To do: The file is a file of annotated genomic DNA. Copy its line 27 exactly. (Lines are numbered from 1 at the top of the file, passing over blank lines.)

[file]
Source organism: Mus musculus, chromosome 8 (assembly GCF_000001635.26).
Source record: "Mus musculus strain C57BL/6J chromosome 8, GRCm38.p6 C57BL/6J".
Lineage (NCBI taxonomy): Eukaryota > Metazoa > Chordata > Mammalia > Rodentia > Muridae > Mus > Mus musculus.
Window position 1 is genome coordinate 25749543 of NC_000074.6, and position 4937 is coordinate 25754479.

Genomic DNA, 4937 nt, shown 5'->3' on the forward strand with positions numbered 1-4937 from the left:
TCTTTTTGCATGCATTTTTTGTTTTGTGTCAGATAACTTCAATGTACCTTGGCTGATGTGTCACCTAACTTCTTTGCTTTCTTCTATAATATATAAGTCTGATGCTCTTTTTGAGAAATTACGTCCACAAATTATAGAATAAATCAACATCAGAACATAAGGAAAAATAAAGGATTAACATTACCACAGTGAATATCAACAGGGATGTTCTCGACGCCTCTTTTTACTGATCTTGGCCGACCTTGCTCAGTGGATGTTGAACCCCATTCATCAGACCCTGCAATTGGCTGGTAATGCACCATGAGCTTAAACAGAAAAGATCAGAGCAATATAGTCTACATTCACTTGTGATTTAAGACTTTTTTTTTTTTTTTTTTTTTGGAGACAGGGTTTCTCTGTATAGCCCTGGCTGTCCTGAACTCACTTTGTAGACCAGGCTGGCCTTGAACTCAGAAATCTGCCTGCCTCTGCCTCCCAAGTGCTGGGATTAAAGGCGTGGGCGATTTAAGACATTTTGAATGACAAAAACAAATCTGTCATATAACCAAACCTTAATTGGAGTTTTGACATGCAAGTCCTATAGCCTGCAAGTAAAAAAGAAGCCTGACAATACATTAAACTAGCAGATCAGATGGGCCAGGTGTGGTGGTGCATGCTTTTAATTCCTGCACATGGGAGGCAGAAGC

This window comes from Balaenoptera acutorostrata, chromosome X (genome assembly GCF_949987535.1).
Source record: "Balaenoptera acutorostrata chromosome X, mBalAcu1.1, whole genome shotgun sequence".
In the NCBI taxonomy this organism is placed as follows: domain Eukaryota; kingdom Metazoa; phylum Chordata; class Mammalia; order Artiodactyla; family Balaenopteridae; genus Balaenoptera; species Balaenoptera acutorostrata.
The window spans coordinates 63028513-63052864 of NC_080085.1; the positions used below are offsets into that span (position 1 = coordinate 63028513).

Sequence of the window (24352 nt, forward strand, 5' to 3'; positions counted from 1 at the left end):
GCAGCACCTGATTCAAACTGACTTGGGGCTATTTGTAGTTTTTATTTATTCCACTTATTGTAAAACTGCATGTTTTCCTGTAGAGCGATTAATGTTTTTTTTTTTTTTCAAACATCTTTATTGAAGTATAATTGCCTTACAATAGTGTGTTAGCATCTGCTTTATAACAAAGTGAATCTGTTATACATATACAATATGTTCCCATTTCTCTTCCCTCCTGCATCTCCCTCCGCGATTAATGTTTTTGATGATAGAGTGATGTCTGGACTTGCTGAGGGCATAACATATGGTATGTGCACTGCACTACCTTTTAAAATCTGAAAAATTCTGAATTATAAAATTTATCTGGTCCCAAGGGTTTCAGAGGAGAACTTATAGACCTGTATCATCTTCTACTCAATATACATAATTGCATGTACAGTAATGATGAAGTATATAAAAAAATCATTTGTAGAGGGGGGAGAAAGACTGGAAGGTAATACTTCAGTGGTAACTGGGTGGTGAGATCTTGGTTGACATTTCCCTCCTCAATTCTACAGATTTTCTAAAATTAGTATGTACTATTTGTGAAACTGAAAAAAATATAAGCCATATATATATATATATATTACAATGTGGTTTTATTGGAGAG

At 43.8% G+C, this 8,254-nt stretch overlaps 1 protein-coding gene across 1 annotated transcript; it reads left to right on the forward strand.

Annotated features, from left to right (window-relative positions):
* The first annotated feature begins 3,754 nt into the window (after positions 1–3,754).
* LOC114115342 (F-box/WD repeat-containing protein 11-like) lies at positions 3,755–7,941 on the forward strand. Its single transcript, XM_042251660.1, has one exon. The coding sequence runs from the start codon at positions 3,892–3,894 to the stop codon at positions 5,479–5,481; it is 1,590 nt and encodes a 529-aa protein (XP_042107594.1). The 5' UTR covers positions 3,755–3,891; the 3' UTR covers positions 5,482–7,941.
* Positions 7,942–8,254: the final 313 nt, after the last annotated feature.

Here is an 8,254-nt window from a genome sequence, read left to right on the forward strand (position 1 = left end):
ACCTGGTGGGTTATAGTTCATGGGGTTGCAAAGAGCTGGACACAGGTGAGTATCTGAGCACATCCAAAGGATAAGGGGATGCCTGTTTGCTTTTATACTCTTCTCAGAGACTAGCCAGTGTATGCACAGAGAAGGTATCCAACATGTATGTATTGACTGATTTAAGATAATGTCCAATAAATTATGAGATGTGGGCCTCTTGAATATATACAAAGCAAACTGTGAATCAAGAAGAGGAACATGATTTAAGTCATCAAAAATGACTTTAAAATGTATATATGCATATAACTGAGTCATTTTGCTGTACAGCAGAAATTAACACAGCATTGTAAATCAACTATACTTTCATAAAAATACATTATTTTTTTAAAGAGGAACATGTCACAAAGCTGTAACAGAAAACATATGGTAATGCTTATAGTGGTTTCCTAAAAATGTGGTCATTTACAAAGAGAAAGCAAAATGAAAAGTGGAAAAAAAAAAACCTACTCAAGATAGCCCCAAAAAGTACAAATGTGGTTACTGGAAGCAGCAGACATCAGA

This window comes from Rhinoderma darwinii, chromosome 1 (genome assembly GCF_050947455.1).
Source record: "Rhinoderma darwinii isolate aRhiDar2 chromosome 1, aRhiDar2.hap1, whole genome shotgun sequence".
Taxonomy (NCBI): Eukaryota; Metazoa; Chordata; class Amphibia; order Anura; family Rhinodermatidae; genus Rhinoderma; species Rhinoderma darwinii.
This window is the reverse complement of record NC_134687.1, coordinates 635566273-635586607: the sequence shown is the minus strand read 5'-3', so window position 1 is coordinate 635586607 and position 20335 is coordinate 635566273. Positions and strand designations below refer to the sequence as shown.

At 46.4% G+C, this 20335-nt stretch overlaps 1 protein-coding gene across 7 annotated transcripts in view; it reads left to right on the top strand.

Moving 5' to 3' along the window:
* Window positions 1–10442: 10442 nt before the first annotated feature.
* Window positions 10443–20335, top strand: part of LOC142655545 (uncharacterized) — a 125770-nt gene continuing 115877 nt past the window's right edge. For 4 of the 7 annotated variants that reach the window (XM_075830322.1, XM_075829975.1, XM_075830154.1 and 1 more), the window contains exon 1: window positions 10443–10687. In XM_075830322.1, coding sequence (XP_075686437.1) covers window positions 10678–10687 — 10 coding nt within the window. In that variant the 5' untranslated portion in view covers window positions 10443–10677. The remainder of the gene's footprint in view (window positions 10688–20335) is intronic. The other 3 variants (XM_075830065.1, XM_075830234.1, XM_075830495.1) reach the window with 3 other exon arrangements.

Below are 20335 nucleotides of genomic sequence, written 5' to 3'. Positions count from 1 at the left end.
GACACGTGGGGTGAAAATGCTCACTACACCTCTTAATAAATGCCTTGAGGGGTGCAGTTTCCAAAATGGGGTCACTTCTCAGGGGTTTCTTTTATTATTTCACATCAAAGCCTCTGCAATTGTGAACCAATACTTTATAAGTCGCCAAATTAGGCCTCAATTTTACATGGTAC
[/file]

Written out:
* Window positions 10443–20335, top strand: part of LOC142655545 (uncharacterized) — a 125770-nt gene continuing 115877 nt past the window's right edge. For 4 of the 7 annotated variants that reach the window (XM_075830322.1, XM_075829975.1, XM_075830154.1 and 1 more), the window contains exon 1: window positions 10443–10687. In XM_075830322.1, coding sequence (XP_075686437.1) covers window positions 10678–10687 — 10 coding nt within the window. In that variant the 5' untranslated portion in view covers window positions 10443–10677. The remainder of the gene's footprint in view (window positions 10688–20335) is intronic. The other 3 variants (XM_075830065.1, XM_075830234.1, XM_075830495.1) reach the window with 3 other exon arrangements.